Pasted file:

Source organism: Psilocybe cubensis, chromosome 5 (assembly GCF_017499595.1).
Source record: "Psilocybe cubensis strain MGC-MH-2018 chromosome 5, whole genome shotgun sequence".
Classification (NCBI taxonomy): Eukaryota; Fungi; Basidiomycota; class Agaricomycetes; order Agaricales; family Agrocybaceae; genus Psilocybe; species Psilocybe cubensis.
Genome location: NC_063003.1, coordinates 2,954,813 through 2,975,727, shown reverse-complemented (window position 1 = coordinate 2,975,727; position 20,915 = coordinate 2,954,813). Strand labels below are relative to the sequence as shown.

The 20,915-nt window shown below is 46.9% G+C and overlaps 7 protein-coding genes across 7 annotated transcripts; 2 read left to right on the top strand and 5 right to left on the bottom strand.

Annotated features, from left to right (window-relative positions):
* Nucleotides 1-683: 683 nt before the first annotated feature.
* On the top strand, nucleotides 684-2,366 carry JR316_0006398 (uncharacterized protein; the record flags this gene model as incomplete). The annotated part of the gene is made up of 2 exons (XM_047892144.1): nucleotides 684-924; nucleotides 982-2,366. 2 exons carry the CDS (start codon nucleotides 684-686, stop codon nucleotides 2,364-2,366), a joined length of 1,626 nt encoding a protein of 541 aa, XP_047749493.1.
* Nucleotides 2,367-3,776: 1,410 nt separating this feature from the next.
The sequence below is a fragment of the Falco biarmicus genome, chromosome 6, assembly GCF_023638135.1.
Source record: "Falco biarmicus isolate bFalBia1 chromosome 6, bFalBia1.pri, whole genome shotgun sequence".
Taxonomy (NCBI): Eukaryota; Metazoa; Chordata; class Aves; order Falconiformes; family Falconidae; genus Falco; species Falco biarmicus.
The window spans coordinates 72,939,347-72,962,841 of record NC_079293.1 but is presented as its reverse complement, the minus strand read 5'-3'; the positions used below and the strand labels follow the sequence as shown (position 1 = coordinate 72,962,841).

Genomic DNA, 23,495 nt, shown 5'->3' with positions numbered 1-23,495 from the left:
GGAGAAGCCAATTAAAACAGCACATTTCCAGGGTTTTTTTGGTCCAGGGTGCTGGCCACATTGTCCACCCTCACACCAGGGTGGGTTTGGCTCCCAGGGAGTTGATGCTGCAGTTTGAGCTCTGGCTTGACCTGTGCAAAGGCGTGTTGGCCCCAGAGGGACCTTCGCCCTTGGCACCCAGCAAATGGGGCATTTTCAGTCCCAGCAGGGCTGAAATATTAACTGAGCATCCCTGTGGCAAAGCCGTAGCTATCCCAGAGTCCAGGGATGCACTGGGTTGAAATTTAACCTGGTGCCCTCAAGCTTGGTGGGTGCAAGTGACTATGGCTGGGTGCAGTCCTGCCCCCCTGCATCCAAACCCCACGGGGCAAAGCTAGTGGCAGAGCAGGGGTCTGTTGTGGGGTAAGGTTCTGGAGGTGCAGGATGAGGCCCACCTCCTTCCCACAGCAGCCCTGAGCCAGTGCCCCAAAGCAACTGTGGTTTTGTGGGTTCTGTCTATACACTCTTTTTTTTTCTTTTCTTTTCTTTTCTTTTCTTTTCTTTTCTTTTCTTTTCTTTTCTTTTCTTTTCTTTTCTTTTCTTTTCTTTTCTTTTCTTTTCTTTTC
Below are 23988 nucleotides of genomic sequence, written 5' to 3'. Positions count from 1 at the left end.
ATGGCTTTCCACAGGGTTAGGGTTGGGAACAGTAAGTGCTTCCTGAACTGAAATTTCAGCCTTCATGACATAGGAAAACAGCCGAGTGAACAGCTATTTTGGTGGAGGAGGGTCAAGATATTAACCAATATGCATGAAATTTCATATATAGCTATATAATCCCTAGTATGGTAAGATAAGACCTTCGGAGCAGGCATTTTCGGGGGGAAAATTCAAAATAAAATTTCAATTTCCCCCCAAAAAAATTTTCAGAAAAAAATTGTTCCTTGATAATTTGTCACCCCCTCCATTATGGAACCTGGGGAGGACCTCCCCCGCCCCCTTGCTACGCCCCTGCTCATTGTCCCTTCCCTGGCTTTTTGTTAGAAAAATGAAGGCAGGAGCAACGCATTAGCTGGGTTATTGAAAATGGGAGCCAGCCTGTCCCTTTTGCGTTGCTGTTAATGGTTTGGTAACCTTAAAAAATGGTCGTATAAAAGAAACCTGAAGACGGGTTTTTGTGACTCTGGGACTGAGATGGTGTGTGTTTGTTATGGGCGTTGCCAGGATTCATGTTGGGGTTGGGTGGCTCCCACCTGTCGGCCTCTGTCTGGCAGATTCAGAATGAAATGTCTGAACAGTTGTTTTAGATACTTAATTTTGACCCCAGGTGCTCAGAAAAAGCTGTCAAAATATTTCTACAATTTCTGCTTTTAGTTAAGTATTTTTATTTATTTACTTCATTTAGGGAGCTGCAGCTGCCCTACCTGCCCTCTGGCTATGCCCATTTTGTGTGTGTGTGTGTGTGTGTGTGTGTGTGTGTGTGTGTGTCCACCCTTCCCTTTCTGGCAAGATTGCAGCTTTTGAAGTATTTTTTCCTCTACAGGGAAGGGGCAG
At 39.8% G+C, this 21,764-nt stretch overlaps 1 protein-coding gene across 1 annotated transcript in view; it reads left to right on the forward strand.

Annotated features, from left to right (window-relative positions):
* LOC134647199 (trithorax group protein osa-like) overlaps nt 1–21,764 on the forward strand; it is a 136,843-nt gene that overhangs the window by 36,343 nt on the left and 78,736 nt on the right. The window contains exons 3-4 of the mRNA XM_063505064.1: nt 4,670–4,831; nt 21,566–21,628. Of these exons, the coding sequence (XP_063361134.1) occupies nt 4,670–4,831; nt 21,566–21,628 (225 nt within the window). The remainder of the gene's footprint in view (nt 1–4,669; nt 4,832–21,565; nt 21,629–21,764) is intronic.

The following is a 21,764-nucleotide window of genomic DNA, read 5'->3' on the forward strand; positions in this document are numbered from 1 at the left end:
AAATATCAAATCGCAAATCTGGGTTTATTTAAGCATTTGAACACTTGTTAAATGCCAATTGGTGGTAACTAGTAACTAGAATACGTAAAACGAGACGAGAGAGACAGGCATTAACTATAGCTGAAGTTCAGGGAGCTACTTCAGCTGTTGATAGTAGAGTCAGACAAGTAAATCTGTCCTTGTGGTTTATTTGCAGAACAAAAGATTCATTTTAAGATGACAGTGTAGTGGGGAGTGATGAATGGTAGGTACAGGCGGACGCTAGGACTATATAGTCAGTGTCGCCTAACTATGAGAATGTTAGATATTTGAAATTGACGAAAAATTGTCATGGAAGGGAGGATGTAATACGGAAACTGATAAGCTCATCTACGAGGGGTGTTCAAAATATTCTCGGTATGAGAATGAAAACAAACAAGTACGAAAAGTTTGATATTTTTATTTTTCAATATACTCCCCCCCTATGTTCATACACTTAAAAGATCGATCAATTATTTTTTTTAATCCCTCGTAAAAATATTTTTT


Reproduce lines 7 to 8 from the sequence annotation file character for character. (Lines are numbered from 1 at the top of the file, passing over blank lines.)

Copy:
* Nucleotides 1-683: 683 nt before the first annotated feature.
* On the top strand, nucleotides 684-2,366 carry JR316_0006398 (uncharacterized protein; the record flags this gene model as incomplete). The annotated part of the gene is made up of 2 exons (XM_047892144.1): nucleotides 684-924; nucleotides 982-2,366. 2 exons carry the CDS (start codon nucleotides 684-686, stop codon nucleotides 2,364-2,366), a joined length of 1,626 nt encoding a protein of 541 aa, XP_047749493.1.